• To verify the compliance of the software or application with the defined functional requirements.
  • To check whether the functionality of a software, application, or system meets the user requirements.
  • To validate that all features work as expected.
  • To detect and resolve defects early in the development cycle and prevent possible ones, securing the software quality.

Objectives of a Unit Test

Unit tests are often conducted in the development process by software developers or sometimes quality assurance teams. Normally, the developers write test cases and run them to check units of code to ensure they function properly. Unit testing is considered the first level of software testing before moving to integration tests:

  • To validate each testable unit of software, application, or system in isolation.
  • To verify the accuracy of source code.
  • To catch bugs and fix them as soon as possible in the development cycle.
  • To secure code quality.
  • To shorten the testing cycle and the debugging process whereby saving development and maintenance costs.
  • To enable code reuse.


Both unit testing and functional testing play an integral part in the development workflow, but the set of benefits they offer also varies.

Benefits of Functional Tests

  • Functional testing lets you assess the performance and functionality of a software, application, or system to secure the quality before release. This helps to improve the quality of the final outcome and the system usage.
  • Since functional tests focus on the user’s perspective, functional testers can create the test scenarios that best describe the real-user scenarios.
  • With functional tests, the software engineering team can cater to not only the developer’s perspective and pre-defined requirements but also the users’ requirements and expectations.

Benefits of Unit Tests

  • Unit testing lets software developers learn and comprehend the functionality provided by a unit, thereby gaining the basic knowledge about the unit API.
  • The unit test enables developers to refine code, making it more reliable and easier to understand. It also helps to guarantee the unit/module functions properly.
  • Unit tests facilitate checking parts of the project without relying on others to complete them.

The Difference Between Functional Testing & Unit Testing

We have gone through different aspects of unit testing and functional testing, and obviously, they are not interchangeable. But in order to emphasize their distinctive features, let’s look into the differentiating factors that set them apart in this detailed comparison:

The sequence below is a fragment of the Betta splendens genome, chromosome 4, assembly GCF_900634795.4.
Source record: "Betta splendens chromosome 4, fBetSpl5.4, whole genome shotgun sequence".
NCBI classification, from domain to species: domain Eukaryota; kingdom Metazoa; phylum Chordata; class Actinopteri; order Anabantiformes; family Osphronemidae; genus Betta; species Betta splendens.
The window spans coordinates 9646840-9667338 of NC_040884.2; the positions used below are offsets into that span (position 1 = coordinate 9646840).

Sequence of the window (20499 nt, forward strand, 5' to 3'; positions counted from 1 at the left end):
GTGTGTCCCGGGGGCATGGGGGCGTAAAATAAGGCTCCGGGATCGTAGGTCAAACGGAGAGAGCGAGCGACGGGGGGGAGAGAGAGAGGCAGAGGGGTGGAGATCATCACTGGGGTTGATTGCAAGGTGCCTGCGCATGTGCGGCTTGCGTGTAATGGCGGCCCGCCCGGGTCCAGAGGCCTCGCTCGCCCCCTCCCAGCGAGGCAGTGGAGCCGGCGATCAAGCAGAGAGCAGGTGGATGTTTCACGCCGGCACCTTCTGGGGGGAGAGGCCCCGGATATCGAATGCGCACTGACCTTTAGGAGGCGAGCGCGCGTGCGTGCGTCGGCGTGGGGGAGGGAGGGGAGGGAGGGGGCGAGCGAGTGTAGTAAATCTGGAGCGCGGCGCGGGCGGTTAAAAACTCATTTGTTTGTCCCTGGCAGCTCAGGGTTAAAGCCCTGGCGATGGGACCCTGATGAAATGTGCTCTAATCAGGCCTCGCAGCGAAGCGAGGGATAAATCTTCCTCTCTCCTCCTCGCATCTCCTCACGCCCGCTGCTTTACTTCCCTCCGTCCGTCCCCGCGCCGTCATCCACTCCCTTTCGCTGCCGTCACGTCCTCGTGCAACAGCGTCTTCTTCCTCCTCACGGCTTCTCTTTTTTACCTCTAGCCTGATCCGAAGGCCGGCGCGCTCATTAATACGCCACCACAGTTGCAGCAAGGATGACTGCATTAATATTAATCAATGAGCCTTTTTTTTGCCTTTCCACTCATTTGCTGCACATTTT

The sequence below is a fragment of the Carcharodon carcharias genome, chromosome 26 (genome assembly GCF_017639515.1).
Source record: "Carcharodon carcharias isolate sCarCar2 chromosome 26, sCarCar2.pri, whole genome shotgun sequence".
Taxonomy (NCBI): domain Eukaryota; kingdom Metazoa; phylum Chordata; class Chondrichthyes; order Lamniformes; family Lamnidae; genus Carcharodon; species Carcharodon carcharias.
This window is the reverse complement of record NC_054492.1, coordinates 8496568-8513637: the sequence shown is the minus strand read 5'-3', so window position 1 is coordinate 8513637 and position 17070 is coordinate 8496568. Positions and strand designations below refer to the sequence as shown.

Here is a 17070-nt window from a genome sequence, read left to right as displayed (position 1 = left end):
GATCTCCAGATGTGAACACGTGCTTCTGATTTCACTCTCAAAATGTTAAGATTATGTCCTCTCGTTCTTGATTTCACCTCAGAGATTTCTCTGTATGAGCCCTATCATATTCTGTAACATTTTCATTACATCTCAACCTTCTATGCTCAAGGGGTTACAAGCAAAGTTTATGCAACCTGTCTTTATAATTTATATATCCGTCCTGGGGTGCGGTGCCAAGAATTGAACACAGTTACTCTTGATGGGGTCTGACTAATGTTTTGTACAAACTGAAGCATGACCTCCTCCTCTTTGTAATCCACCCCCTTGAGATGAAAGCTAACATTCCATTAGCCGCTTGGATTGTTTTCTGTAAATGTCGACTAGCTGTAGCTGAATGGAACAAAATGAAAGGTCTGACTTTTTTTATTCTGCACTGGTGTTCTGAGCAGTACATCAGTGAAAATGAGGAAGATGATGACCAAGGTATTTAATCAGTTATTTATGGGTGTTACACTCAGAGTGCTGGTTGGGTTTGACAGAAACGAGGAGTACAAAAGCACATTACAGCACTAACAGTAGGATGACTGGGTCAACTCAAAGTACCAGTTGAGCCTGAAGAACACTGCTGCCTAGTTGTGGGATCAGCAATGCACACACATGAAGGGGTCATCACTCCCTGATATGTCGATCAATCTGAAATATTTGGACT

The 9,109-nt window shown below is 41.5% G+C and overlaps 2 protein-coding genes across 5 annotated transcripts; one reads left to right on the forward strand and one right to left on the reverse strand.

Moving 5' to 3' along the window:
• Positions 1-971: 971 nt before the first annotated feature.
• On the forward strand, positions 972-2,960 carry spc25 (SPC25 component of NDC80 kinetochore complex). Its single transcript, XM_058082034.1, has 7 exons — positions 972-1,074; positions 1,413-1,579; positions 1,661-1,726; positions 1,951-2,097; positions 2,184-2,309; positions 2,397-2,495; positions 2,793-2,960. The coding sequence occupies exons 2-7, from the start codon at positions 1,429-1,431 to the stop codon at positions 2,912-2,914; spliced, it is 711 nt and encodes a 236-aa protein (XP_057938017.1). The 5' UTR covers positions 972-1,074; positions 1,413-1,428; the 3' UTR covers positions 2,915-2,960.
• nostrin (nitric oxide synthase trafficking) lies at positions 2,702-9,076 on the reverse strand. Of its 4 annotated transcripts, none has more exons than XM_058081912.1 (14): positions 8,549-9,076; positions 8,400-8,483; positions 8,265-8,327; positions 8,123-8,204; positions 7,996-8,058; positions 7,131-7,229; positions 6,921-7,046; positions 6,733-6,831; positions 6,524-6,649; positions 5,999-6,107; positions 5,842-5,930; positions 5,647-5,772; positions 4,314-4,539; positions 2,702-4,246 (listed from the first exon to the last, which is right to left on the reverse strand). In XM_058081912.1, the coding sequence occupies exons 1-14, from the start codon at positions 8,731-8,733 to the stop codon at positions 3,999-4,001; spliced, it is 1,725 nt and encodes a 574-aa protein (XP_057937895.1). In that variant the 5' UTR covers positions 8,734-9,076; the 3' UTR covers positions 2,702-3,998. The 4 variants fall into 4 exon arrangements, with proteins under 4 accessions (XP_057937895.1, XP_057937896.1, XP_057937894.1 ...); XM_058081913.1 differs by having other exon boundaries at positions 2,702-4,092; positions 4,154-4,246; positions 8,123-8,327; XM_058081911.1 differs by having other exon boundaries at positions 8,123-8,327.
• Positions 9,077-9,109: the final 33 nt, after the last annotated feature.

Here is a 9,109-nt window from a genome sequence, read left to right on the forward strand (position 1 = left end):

• About purpose, unit testing aims to check the individual units in isolation while functional testing verifies the functionality of a software/app/system to see if it works as expected.
  • Developers are the ones who write unit tests, whereas testers are the ones conducting functional tests.
  • Unit testing involves white-box testing. Functional testing, on the other hand, involves black-box testing.
  • Unit testing is often done at the start of the development. Unlike unit tests, functional tests are conducted only after building the functions.
  • Since unit testing is easier and simpler to write and execute, its cost is lower than functional testing.
  • Functional tests can be both manual and automated testing, while unit testing is usually automated.


PurposeTest individual units in isolation.Test the functionality as pre-defined requirements.
Test CoverageThe number of lines of codeThe number of requirements fulfilled.
Testing TechniqueWhite-box testing.Black-box testing.
TargetIndividual units/modulesFunctionality of a software/app/system
Written ByDevelopersQA testers and test engineers
ComplexityMore complicated to conduct.Simple and easy to conduct.
ChangesAt frequency.Not change much.
Number of Test CasesHigher than other testing types.Lower than the unit test and integration test.
Cost & MaintenanceLowHigh
When to UseAt the beginning of the development process.After building the features.
Programming LanguagesSame as the coding languages.Can use different programming languages.
AutomationUsually, automated.Both manual and automated testing.
Issues CoveredCode errors and edge cases.Functionality and performance.
ToolsJunit, NUnit, Mockito, TestNGSelenium, UFT, SahiPro